Via PinkDome, Josh Marshall and email to me, I see that an outfit called the Free Enterprise Fund is going to be running anti-Ronnie Earle ads on TV, starting in Austin and going nationwide. Here's a story in Roll Call with the scoop.
The Free Enterprise Fund will launch a saturation television ad buy in Austin, Texas, Thursday that accuses Travis County District Attorney Ronnie Earle (D) of indicting Rep. Tom DeLay (R-Texas) purely for blatant political purposes.
FEF, a conservative, Washington, D.C.-based think tank, declined to disclose the cost of the buy, but said it would run for seven days in Texas’ state capital, where Earle is based, before branching out to other media markets around the country.
“It will run so much, the only way Ronnie Earle will not see it is if he watches PBS, because they don’t let you run ads there,” said FEF Vice President and Political Director Peter Roff.
The 30-second ad features a barking, salivating Rottweiler, with a voice-over that recounts Earle’s alleged prosecutorial misdeeds. It ends by flashing the district attorney’s phone number while encouraging people to call Earle and tell him he’s wrong.
“A prosecutor with a political agenda can be vicious. When liberal Democrat Ronnie Earle went after Republican Kay Bailey Hutchison, the judge threw out the case. But now Earle’s after another Republican, Tom DeLay,” the voice-over begins. “Earle’s even exploited the DeLay case to raise money for liberal politicians. That’s wrong. Bad, Ronnie, bad.”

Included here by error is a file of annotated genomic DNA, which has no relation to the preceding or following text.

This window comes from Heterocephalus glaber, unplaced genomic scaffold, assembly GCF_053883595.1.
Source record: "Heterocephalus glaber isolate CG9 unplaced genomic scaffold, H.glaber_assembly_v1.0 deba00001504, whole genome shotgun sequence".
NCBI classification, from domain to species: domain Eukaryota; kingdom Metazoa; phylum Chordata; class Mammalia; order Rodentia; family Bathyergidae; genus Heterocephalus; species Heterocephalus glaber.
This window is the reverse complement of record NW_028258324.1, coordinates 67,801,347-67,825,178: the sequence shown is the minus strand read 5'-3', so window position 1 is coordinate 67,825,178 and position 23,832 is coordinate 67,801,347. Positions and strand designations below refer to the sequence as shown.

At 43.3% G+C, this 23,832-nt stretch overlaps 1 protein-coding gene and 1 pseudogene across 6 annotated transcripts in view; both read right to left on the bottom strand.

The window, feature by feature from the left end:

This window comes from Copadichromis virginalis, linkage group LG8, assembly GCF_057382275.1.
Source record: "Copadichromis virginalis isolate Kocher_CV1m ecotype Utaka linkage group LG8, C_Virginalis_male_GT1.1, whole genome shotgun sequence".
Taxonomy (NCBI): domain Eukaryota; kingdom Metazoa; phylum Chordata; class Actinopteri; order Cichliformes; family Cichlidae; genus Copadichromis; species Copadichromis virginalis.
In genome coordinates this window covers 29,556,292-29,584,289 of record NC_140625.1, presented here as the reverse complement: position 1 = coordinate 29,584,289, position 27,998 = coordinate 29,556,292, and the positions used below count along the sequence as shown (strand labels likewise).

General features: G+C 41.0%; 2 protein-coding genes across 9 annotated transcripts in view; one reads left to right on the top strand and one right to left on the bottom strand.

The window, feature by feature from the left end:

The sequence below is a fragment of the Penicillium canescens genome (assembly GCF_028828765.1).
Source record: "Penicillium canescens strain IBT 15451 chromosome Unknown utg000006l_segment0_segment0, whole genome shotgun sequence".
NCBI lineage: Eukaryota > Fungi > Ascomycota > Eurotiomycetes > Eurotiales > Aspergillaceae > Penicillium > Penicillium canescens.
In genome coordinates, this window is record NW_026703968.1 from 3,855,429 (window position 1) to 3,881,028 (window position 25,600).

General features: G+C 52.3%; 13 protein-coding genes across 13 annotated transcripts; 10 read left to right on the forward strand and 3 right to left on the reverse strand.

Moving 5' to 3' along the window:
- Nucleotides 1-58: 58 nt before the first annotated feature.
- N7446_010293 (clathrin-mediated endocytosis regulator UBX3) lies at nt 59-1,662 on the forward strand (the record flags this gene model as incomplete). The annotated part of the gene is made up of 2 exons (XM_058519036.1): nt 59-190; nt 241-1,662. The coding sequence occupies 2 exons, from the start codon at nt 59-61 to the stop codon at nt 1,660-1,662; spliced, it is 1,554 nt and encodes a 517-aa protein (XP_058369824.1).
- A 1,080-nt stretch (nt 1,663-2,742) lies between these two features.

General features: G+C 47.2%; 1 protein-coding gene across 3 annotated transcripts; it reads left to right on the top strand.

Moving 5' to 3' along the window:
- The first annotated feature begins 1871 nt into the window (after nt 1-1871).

Roff said the ad has more to do with protecting the ability of free market principles to flourish on Capitol Hill than it does with defending DeLay, who was forced to step down as Majority Leader in late September after Earle indicted him for conspiring to skirt Texas election laws.
“Tom DeLay is the leader of the free-market agenda in the House, and any move to sideline DeLay is about sidelining that agenda,” Roff said. “It’s winning with the jury box what they can’t win at the ballot box.”
Critics in Austin question whether running TV ads taking sides in a criminal proceeding amounts to jury tampering. Of course, the flip side is that it makes it more difficult for Mr. Delay's attorneys to seek a venue change by claiming that the jury pool in Travis County has been unduly influenced by supposedly pro-Earle local media. Mr. DeGuerin would argue that the change of venue and the use of a visiting judge were crucial to his success in the Hutchison case.
So is this going to be helpful to DeLay? Well, consider this: According to Survey USA, the percentage of respondents who say DeLay should "resign from Congress" has stayed steady between 32 and 37 percent since May. It hit an alltime high of 40% in the latest iteration, dated October 10. Given that DeLay's national approval rating is abysmal but his name recognition is still fairly low, I'm not so sure that keeping his name out there in front of everyone is such a hot idea. I guess we'll find out.
UPDATE: The Public Campaign Action Fund has labelled these ads as jury-tampering and is calling for them to stop being aired. Their statement can be found here.Posted by Charles Kuffner on October 12, 2005 to Scandalized! | TrackBack